Ingenious Method of a Lene Island Farmer
for Deceiving the Astate Fest
of the Cornfield.
Jeffersen en Governments.
The following letter from the Langdon Langden Langdon
Jefiersen correspondence, which, was com
mented en editerally by the Intelligen
cer yesterday, will be found full of inter
est, as the keen observations of a philo
sophic mind. Jeffersen's friend, Jehn
Langden, it will be remembered, was an
American statesnu:; m' high repute. He
was an eminently liberal Revolutionary
patriot, a United States senator from New
Hampshire, governor of that state, and de
clined the offer of secretaryship of the navy
and a vice presidential nomination :
Monticello, March 5, '10. Your let
ter, my dear friend, of the 18th ult., comes
like the refreshing dews of the evening en
a thirsty soil. It recalls ancient as well as,
recent recollections, very dear te my heart.
Fer live and thirty years we have walked
together through a land of tribulations,
yet these have passed away, and se. I
trust will these of the present day. The
teryism, with which we struggled in '77,
differed but in name from the federalism
of '99, with which we struggled also : and
the Anglicism of 1808, against which we
are new struggling, is but the same thing
still, in another form. It is a longing for a
king, an English king, rather than any
ether, this is the true source of their sor
rows & waitings ; the fear that Bonaparte
will come ever us & conquer us also, istoe
chimerical te be genuine. Supposing him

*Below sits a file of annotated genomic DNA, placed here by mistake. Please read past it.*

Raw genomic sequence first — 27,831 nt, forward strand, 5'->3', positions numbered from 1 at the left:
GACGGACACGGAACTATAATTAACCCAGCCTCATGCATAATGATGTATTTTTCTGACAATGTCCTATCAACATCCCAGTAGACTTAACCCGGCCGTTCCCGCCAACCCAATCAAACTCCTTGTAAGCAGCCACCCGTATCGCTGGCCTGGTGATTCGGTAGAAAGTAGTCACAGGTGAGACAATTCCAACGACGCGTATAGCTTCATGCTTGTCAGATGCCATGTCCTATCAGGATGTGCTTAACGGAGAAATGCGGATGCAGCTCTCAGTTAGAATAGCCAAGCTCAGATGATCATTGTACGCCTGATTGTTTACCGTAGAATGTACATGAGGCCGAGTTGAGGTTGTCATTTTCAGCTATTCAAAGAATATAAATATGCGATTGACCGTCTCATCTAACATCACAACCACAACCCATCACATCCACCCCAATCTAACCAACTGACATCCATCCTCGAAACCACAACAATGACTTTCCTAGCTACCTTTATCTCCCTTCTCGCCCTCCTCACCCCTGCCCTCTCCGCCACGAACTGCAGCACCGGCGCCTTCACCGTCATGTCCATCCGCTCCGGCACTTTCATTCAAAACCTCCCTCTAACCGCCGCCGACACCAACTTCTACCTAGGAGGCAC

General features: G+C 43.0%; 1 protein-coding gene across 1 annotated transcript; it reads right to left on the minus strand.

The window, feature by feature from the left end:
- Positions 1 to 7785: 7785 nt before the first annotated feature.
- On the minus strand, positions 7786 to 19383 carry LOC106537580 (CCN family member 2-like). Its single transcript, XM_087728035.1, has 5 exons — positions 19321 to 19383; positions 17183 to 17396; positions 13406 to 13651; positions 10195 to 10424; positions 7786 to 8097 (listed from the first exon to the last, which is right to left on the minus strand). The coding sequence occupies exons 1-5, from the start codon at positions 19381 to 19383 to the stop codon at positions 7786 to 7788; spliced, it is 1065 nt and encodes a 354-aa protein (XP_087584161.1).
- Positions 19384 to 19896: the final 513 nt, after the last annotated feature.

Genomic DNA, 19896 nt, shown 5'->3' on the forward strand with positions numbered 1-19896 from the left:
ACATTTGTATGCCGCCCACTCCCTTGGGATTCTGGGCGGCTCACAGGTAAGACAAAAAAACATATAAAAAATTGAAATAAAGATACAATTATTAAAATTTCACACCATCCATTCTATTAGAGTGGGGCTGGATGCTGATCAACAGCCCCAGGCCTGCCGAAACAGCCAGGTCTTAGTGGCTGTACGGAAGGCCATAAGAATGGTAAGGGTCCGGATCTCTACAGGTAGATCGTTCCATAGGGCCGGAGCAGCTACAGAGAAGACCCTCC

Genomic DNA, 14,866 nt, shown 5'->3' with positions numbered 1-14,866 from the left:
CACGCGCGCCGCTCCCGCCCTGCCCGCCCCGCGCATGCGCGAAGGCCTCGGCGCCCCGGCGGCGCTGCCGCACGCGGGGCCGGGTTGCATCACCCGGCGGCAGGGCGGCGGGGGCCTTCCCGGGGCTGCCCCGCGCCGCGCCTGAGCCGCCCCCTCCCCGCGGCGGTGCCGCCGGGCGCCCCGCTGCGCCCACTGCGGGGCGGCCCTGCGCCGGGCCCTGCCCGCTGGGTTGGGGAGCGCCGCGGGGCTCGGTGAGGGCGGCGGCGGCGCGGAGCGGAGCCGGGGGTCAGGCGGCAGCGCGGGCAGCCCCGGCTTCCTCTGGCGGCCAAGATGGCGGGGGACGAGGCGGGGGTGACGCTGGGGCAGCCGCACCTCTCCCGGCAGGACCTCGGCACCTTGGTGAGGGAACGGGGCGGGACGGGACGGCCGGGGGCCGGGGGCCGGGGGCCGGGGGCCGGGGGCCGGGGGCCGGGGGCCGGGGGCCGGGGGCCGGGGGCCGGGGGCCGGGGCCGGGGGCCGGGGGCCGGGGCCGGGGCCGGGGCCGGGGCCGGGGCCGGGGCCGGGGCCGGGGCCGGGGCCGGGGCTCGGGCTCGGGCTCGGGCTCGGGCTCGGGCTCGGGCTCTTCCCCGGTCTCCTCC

te have finished Spain & Portugal, he has
yet England & Russia te subdue ; the
maxim of war was never sounder than in
this case, net te .have an enemy in the
rear ; & especially where an insurrection
ary flame is known te be under the embers
merely smothered, & ready te burst at
every point. These two subdued (and
surely the Angleman will net think the
conquest of England alone a short work),
ancient Greece and Macedonia the cradle
of Alexander, his prototype, and Constan
tinople, the seat of empire for the world,
would glitter mere in his eye than our
bleak mountains and rugged forests. Egypt
tee, and the golden apples of Mauritania
have mere than half a century fixed the
longing eyes of France ; and with Syria,
you knew he has an old affront te wipe
out. Then comes "Pentua and Galatia,
Capadecia, Asia and Bithynia," the fine
countries en the Euphratias and Tygris,
the Oxus and Indus, and all beyond the
Hyphras's, which bounded the glories of
his Macedonien rival ; with the invitations
of his new British subjects en the banks of
the Ganges, which, after receiving under
his protection the mother country, he can
not refuse te visit. When all this is done
and settled, and nothing of the old world
remains unsubdued, he may turn te the
new one, but will he attack us first, from
whom he will get but hard knocks, and no